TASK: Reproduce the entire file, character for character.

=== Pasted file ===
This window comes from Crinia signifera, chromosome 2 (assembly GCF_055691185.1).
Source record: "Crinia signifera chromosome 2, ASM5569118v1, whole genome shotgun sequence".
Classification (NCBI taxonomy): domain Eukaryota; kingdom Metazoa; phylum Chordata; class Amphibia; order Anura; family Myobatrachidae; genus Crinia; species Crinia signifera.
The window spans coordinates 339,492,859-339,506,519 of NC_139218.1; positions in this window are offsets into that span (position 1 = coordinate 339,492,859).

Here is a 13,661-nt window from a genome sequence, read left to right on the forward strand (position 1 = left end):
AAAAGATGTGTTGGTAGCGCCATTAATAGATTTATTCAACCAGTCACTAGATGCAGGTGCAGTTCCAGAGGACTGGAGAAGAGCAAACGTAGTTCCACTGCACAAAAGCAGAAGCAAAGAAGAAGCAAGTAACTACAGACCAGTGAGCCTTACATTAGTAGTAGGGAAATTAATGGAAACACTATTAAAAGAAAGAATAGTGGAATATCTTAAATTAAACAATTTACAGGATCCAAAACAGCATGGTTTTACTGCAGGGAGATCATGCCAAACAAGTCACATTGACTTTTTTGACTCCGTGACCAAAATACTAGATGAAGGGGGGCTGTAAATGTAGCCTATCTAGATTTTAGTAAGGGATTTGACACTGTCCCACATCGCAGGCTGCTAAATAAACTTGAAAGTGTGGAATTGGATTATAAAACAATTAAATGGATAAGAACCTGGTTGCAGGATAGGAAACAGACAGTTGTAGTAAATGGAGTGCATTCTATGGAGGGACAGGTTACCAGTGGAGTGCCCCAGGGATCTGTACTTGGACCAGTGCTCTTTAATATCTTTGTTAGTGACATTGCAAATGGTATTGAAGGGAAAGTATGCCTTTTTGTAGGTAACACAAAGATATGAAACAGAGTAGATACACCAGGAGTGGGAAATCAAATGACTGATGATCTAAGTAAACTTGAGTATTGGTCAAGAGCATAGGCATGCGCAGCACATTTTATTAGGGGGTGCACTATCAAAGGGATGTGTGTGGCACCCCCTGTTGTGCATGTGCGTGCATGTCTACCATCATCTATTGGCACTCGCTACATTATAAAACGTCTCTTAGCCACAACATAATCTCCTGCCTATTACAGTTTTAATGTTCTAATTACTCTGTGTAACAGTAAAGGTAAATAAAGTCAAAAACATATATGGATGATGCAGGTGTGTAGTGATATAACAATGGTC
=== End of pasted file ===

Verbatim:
This window comes from Crinia signifera, chromosome 2 (assembly GCF_055691185.1).
Source record: "Crinia signifera chromosome 2, ASM5569118v1, whole genome shotgun sequence".
Classification (NCBI taxonomy): domain Eukaryota; kingdom Metazoa; phylum Chordata; class Amphibia; order Anura; family Myobatrachidae; genus Crinia; species Crinia signifera.
The window spans coordinates 339,492,859-339,506,519 of NC_139218.1; positions in this window are offsets into that span (position 1 = coordinate 339,492,859).

Here is a 13,661-nt window from a genome sequence, read left to right on the forward strand (position 1 = left end):
AAAAGATGTGTTGGTAGCGCCATTAATAGATTTATTCAACCAGTCACTAGATGCAGGTGCAGTTCCAGAGGACTGGAGAAGAGCAAACGTAGTTCCACTGCACAAAAGCAGAAGCAAAGAAGAAGCAAGTAACTACAGACCAGTGAGCCTTACATTAGTAGTAGGGAAATTAATGGAAACACTATTAAAAGAAAGAATAGTGGAATATCTTAAATTAAACAATTTACAGGATCCAAAACAGCATGGTTTTACTGCAGGGAGATCATGCCAAACAAGTCACATTGACTTTTTTGACTCCGTGACCAAAATACTAGATGAAGGGGGGCTGTAAATGTAGCCTATCTAGATTTTAGTAAGGGATTTGACACTGTCCCACATCGCAGGCTGCTAAATAAACTTGAAAGTGTGGAATTGGATTATAAAACAATTAAATGGATAAGAACCTGGTTGCAGGATAGGAAACAGACAGTTGTAGTAAATGGAGTGCATTCTATGGAGGGACAGGTTACCAGTGGAGTGCCCCAGGGATCTGTACTTGGACCAGTGCTCTTTAATATCTTTGTTAGTGACATTGCAAATGGTATTGAAGGGAAAGTATGCCTTTTTGTAGGTAACACAAAGATATGAAACAGAGTAGATACACCAGGAGTGGGAAATCAAATGACTGATGATCTAAGTAAACTTGAGTATTGGTCAAGAGCATAGGCATGCGCAGCACATTTTATTAGGGGGTGCACTATCAAAGGGATGTGTGTGGCACCCCCTGTTGTGCATGTGCGTGCATGTCTACCATCATCTATTGGCACTCGCTACATTATAAAACGTCTCTTAGCCACAACATAATCTCCTGCCTATTACAGTTTTAATGTTCTAATTACTCTGTGTAACAGTAAAGGTAAATAAAGTCAAAAACATATATGGATGATGCAGGTGTGTAGTGATATAACAATGGTC